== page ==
DOES A DOMESTIC PARTNER HAVE THE SAME RIGHTS AS A SPOUSE?
April 5, 2022
In short, the answer is no. Domestic partnerships generally don't have the same rights as married couples when it comes to estate planning. The state in which you live, and maybe even the city or county, largely determine domestic partnership rights.
WHAT IS A DOMESTIC PARTNERSHIP?
To answer whether domestic partners have the same estate planning rights as married spouses, it is helpful to first define what a domestic partnership is. A domestic partnership is an alternative to marriage that was originally created for same-sex couples who could not legally marry. However, when the US Supreme Court legalized same-sex marriage in 2015 in Obergefell v. Hodges, marriage became a legal option for same-sex couples as well. A domestic partnership is not just for same-sex couples though, any couple can choose this status when marriage is not something they desire.
In general, a domestic partnership is a relationship in which two adults live together and plan to do so indefinitely. They may intend to remain exclusive, be financially responsible for each other, and may enter into a legal agreement defining their rights and responsibilities. The laws on domestic partnerships and their legal rights vary widely by state. Most states offer no domestic partnership benefits; the remaining states offer either full domestic partnership benefits or fall somewhere in between. Examples of such benefits include the following:
the power to make financial and medical decisions on the partner's behalf
Some states that offer domestic partnership benefits require that the couple formally registers to receive them; other states do not require formal registration. As a result, it is essential to understand your state’s laws when determining the benefits a domestic partner may have.
ESTATE PLANNING ISSUES UNMARRIED COUPLES FACE
Now that we have defined what a domestic partnership is, it is essential to understand the estate planning issues that unmarried couples face (including those who are not in a valid domestic partnership recognized by local law). Every state has default rules that address what happens to a person’s property when they die without a will. States also have laws on who can make decisions for a person when they become incapacitated and cannot make decisions for themselves. For married people, the default person is usually a spouse. But problems such as the following can arise if your significant other is not a legally recognized spouse:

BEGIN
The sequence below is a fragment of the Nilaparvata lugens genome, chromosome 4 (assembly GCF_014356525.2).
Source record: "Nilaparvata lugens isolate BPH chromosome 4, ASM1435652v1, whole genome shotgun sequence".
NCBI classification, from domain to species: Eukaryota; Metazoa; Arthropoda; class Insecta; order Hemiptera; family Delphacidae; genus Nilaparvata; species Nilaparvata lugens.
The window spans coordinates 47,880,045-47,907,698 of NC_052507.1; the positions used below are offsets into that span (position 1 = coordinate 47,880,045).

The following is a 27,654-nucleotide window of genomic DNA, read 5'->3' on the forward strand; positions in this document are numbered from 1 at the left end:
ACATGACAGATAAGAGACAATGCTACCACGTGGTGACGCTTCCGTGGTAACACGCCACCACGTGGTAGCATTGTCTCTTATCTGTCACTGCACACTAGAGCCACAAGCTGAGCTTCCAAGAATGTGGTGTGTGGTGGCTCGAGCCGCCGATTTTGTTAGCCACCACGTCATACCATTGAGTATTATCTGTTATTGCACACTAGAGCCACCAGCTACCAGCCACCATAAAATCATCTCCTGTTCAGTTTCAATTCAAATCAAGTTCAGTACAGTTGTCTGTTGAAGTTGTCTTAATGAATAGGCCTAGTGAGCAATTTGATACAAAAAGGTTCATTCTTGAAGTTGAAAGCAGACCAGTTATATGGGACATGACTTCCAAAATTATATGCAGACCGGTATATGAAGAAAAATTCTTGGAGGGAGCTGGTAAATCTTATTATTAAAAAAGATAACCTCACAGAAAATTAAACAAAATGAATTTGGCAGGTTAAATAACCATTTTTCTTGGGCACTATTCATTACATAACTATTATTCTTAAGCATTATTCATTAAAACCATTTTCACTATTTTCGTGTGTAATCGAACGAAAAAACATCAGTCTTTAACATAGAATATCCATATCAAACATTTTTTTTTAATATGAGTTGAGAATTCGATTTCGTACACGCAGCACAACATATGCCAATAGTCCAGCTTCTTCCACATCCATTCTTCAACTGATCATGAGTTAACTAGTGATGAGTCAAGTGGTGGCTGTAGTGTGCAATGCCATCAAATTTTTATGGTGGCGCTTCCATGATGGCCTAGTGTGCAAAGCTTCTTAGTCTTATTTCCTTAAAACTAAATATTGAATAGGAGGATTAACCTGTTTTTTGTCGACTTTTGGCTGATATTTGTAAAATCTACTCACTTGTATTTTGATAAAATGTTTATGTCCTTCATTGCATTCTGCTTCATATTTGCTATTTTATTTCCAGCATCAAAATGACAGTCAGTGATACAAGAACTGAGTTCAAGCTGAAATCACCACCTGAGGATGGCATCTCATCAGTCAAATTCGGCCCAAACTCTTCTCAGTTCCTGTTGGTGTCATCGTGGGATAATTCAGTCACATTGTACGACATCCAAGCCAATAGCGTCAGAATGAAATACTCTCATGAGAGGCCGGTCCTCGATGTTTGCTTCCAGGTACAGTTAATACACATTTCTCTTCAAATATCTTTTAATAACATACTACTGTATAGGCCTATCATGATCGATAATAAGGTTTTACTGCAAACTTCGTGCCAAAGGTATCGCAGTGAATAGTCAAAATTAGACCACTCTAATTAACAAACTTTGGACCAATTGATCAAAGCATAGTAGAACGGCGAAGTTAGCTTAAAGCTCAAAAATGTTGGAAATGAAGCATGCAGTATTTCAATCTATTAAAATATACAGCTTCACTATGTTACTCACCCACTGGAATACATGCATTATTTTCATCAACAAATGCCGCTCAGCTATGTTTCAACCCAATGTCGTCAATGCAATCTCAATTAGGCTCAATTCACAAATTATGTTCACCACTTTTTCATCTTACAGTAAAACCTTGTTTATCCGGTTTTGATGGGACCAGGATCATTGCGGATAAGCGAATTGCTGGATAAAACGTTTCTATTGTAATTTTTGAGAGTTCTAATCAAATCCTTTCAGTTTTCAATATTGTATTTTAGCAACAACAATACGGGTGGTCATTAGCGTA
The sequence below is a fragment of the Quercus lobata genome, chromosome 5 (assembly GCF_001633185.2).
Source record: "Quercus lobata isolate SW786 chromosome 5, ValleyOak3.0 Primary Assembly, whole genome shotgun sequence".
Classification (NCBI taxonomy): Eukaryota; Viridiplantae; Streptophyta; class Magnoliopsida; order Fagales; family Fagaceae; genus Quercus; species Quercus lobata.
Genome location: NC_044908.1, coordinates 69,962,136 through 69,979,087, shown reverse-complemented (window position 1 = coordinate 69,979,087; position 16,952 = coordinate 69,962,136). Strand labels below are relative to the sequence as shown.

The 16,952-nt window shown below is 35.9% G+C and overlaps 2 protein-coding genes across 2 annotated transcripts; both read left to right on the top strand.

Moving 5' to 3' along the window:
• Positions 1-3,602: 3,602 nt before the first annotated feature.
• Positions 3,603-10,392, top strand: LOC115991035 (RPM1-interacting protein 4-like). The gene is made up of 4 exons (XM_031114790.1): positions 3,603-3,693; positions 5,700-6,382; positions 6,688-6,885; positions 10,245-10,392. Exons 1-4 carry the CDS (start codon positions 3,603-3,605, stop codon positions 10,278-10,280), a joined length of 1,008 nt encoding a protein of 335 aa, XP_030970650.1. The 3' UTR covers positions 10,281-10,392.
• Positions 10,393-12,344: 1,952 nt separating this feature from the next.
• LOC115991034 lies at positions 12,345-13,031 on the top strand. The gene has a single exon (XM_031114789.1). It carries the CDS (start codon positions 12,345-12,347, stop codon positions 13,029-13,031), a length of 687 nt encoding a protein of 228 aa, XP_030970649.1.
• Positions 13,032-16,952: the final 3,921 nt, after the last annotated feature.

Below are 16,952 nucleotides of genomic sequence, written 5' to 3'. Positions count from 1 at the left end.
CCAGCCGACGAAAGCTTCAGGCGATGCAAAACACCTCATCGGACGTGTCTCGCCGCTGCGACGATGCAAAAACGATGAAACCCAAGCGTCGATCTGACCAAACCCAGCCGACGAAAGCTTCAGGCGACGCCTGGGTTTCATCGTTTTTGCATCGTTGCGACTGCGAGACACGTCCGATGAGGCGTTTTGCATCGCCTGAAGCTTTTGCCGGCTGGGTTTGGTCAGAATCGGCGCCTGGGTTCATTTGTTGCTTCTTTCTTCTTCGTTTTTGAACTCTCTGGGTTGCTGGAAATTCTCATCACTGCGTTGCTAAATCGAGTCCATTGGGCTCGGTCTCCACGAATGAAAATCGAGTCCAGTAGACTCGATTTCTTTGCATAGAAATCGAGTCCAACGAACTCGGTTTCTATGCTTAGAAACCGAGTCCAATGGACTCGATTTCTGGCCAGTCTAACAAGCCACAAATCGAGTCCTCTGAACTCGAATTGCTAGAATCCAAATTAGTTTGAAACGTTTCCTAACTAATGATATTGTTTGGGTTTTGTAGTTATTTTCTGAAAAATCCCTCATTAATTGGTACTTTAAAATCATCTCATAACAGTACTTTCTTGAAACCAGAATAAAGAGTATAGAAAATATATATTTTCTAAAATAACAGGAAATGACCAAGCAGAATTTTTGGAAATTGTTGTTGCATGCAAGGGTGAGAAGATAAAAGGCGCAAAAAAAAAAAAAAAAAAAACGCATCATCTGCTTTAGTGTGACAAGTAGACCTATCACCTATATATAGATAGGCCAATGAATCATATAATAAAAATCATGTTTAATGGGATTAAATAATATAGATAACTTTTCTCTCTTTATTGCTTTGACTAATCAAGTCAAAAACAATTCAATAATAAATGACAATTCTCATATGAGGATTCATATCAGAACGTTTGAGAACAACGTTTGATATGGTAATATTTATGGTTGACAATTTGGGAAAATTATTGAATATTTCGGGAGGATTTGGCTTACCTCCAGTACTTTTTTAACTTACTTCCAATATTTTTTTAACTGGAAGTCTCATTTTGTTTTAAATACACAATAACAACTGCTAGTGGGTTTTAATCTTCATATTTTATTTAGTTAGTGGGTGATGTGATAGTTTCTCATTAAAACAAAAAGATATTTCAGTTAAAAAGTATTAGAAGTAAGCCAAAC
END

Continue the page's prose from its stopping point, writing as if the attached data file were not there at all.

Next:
Being unable to manage your significant other’s financial affairs if they become incapacitated. If your partner has not set up a financial power of attorney naming you as their authorized agent, a court will appoint someone as guardian. If there is no spouse, state default laws usually give priority to a child, parent, or another relative.
Being unable to make medical decisions for your significant other or obtain healthcare information about them during a serious illness or incapacity. If your partner has not set up a healthcare power of attorney and a living will, there are default laws that specify who is authorized to make those decisions and receive medical information. This is usually a child, parent, sibling, grandchild, or grandparent if there is no spouse.
Losing out on income, government benefits, insurance benefits, or retirement benefits that are exclusive to a deceased person’s surviving spouse.
Paying more in federal estate or gift taxes because there are no marital deductions or exemptions for unmarried couples.
Being unable to serve as executor or personal representative of your deceased partner’s estate if your partner has not created a will and named you to serve in that role. If a person dies without a will, state default laws usually provide that a surviving spouse, child, or another relative has priority to serve in that role.
Losing property or accounts after your significant other’s death if your name was not on the title.
Losing custody of your children if you are not their legal parent either through adoption or a legal proceeding giving you parental rights.
As this list demonstrates, unmarried couples face several estate planning issues when proper documents are not drafted. Depending on the extent to which your state’s law recognizes domestic partnerships, some of these potential benefits may still be available to you. Other benefits, however, such as benefits under federal estate and gift tax laws, are available only to married couples.
Because domestic partnership laws vary so widely, it is important to consult an experienced estate planning attorney. They can help you understand the laws that apply to your situation, and the estate planning you must do to ensure that your significant other will have the rights and benefits you want them to have. We are available to help you craft an estate plan that clearly specifies your wishes for your loved ones, money, and property regardless of the legal relationship between you and your partner. Call our office at 614-389-9711 to schedule an appointment.
TO LEARN MORE INFORMATION ABOUT ESTATE PLANNING IN OHIO, DOWNLOAD OUR CONSUMER'S GUIDE TO ESTATE PLANNING HERE.
 Barbara Stark, Domestic Partnerships and Same-Sex Marriage, in Fam. L. in the World Cmty. 211 (2d ed. 2009), https://scholarlycommons.law.hofstra.edu/cgi/viewcontent.cgi?article=1539&context=faculty_scholarship.
 576 U.S. 644 (2015).